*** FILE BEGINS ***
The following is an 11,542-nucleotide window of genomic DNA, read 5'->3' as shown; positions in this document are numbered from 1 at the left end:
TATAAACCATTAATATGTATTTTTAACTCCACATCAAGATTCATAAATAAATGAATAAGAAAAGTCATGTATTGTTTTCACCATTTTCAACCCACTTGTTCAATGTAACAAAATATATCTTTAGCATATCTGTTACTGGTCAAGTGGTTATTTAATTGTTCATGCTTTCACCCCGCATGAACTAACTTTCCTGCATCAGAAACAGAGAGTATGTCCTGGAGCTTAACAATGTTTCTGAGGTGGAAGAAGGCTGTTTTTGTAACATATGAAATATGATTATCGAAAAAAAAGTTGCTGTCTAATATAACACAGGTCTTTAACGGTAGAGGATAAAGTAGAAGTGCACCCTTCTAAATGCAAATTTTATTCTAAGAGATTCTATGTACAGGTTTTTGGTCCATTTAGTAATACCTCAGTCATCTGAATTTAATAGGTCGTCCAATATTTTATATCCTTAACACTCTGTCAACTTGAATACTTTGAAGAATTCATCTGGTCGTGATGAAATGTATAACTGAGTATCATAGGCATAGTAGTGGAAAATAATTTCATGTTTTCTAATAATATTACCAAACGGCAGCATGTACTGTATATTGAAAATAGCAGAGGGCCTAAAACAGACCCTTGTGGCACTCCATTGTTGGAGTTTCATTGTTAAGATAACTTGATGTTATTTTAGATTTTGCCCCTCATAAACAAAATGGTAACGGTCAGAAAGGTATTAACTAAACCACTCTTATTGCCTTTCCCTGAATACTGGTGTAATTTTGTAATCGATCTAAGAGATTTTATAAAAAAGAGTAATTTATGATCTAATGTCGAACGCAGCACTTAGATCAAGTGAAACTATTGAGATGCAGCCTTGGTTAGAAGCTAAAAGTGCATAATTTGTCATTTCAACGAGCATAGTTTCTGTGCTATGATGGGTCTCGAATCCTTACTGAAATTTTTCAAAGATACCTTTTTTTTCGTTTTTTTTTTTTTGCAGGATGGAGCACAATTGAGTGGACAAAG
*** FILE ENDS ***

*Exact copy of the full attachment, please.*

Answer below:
The following is an 11,542-nucleotide window of genomic DNA, read 5'->3' as shown; positions in this document are numbered from 1 at the left end:
TATAAACCATTAATATGTATTTTTAACTCCACATCAAGATTCATAAATAAATGAATAAGAAAAGTCATGTATTGTTTTCACCATTTTCAACCCACTTGTTCAATGTAACAAAATATATCTTTAGCATATCTGTTACTGGTCAAGTGGTTATTTAATTGTTCATGCTTTCACCCCGCATGAACTAACTTTCCTGCATCAGAAACAGAGAGTATGTCCTGGAGCTTAACAATGTTTCTGAGGTGGAAGAAGGCTGTTTTTGTAACATATGAAATATGATTATCGAAAAAAAAGTTGCTGTCTAATATAACACAGGTCTTTAACGGTAGAGGATAAAGTAGAAGTGCACCCTTCTAAATGCAAATTTTATTCTAAGAGATTCTATGTACAGGTTTTTGGTCCATTTAGTAATACCTCAGTCATCTGAATTTAATAGGTCGTCCAATATTTTATATCCTTAACACTCTGTCAACTTGAATACTTTGAAGAATTCATCTGGTCGTGATGAAATGTATAACTGAGTATCATAGGCATAGTAGTGGAAAATAATTTCATGTTTTCTAATAATATTACCAAACGGCAGCATGTACTGTATATTGAAAATAGCAGAGGGCCTAAAACAGACCCTTGTGGCACTCCATTGTTGGAGTTTCATTGTTAAGATAACTTGATGTTATTTTAGATTTTGCCCCTCATAAACAAAATGGTAACGGTCAGAAAGGTATTAACTAAACCACTCTTATTGCCTTTCCCTGAATACTGGTGTAATTTTGTAATCGATCTAAGAGATTTTATAAAAAAGAGTAATTTATGATCTAATGTCGAACGCAGCACTTAGATCAAGTGAAACTATTGAGATGCAGCCTTGGTTAGAAGCTAAAAGTGCATAATTTGTCATTTCAACGAGCATAGTTTCTGTGCTATGATGGGTCTCGAATCCTTACTGAAATTTTTCAAAGATACCTTTTTTTTCGTTTTTTTTTTTTTGCAGGATGGAGCACAATTGAGTGGACAAAG